Aroostook County, home to farms aplenty, accounts for nearly 22% of Maine’s land acreage, but just 5% of the state’s population. Like farmers in many rural regions of the U.S. can relate to, finding enough manpower during peak seasons, like harvest and the winter packing, is a struggle.

Bob Irving built several manmade ponds on Irving Farms’ property to help with irrigation needs. Photo: Zeke Jennings

“Labor,” Robbie Irving said without hesitation when asked about the farm’s biggest challenge. He said automation in packing is something they’re eyeing to alleviate the problem.

“We need to get up to speed on automation,” Irving said. “I was fortunate enough to be part of the PILI (Potato Industry Leadership Institute) in 2015 and went out to Washington to see some of the operations there. Like Easterday Farms, their level of automation was amazing.”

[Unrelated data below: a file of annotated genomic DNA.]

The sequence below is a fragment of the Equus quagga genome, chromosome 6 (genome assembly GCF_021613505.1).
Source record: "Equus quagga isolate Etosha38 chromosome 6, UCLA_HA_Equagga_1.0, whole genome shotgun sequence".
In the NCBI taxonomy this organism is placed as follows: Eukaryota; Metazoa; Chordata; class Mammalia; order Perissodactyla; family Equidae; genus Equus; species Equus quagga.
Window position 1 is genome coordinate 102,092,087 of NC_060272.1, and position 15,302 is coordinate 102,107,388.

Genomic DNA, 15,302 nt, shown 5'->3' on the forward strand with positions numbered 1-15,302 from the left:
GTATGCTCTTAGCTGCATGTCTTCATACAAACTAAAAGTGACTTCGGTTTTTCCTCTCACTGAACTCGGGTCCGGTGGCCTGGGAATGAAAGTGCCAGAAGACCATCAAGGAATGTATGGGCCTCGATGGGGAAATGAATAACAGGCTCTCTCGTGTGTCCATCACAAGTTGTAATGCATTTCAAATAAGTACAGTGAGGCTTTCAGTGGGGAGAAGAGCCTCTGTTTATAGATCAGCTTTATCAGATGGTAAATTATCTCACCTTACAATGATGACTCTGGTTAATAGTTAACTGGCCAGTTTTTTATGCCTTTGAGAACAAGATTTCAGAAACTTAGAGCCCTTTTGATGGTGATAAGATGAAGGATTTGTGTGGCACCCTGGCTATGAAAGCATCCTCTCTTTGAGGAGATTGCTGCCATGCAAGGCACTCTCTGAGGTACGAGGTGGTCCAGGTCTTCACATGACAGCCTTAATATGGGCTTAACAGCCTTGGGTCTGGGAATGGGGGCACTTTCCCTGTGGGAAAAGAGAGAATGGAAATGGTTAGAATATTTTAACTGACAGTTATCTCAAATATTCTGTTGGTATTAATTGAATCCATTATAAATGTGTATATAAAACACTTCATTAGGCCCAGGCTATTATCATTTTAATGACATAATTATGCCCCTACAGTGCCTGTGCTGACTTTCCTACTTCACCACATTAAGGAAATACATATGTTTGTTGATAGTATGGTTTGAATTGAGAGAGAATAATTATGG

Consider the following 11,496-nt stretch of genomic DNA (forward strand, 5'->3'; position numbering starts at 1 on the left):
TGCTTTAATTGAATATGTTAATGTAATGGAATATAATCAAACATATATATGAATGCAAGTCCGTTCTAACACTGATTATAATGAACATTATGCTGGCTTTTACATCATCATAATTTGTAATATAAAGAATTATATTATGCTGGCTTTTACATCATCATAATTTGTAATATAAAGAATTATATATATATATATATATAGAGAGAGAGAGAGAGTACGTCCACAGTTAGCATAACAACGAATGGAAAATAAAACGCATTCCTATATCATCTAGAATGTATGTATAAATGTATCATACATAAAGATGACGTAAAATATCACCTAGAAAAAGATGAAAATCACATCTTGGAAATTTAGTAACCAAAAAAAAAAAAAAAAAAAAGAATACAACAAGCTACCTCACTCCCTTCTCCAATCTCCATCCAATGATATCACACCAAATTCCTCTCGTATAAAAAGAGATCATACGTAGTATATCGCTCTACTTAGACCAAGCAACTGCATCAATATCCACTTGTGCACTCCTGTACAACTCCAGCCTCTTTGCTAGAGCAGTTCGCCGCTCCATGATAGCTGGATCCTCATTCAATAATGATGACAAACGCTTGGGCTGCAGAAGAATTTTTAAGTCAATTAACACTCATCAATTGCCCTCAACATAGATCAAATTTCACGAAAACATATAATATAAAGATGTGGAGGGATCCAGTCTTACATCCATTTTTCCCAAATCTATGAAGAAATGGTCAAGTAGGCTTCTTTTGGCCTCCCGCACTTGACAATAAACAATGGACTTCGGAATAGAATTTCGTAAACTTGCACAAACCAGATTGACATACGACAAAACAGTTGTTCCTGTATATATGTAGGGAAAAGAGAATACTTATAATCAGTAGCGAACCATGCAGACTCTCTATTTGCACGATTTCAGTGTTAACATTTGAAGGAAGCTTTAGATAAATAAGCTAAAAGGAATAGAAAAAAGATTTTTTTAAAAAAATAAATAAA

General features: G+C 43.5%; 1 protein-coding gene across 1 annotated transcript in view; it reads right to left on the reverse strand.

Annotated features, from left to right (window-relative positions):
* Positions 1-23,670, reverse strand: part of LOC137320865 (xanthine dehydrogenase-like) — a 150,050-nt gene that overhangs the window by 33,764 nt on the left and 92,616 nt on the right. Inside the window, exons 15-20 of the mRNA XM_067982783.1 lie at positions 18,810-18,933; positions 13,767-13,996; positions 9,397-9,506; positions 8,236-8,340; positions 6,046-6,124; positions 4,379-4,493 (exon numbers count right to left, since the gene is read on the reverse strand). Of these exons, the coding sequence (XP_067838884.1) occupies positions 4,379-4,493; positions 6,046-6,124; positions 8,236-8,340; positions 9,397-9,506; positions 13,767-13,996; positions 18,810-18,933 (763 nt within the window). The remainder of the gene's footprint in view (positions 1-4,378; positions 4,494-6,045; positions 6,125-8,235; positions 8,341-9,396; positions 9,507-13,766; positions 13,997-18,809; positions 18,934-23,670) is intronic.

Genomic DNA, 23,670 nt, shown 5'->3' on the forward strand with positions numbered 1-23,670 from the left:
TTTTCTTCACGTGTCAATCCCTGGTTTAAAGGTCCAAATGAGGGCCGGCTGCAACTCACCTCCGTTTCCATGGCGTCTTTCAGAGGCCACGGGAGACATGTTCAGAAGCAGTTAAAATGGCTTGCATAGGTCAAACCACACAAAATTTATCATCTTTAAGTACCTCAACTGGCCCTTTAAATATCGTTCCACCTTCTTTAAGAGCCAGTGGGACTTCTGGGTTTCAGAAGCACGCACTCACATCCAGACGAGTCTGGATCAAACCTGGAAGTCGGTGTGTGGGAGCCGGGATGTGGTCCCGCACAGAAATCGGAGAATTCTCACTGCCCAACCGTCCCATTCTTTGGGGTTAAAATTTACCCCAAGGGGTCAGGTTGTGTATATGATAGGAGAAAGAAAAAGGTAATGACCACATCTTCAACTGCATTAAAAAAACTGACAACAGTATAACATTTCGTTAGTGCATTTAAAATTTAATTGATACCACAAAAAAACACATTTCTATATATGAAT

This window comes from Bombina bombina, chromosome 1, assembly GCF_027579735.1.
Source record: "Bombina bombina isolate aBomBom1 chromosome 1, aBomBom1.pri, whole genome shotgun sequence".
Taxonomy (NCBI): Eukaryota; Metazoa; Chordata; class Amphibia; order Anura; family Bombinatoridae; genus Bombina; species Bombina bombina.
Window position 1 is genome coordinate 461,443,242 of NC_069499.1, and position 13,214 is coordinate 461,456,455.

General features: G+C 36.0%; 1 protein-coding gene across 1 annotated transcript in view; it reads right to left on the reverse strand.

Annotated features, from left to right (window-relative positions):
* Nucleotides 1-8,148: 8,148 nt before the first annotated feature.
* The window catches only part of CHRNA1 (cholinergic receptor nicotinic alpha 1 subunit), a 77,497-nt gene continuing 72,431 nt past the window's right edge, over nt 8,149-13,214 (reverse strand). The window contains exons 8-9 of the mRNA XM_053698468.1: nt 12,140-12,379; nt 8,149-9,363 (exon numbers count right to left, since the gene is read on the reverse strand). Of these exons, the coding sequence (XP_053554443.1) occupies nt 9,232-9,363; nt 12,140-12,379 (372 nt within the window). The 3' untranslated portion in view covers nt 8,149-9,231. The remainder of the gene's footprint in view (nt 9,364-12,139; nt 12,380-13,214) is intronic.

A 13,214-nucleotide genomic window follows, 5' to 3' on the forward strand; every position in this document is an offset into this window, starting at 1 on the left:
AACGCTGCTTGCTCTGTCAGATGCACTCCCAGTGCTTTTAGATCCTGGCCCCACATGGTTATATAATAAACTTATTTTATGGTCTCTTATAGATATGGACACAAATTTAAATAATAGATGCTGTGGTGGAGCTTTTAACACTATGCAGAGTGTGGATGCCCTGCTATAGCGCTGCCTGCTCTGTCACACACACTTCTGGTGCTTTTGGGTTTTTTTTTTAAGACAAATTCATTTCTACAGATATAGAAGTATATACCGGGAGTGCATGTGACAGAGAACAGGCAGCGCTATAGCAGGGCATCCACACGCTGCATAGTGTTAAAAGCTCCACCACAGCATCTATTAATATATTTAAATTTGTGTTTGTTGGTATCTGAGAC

One area Irving Farms is ahead of the curve is irrigation. Robbie spoke of changing weather patterns in the region in recent years, which have resulted in extremely dry summer months. Fortunately for Irving Farms, there is an infrastructure in place from when Bob Irving ran the operation.

“My grandfather built pond after pond after pond,” Robbie said.

The need for irrigation water continues to grow, however. Although there are numerous manmade ponds on the Irvings’ property, they added another in 2019 — their first since 2004. They also have access to a 115-acre lake — fittingly called Caribou Lake.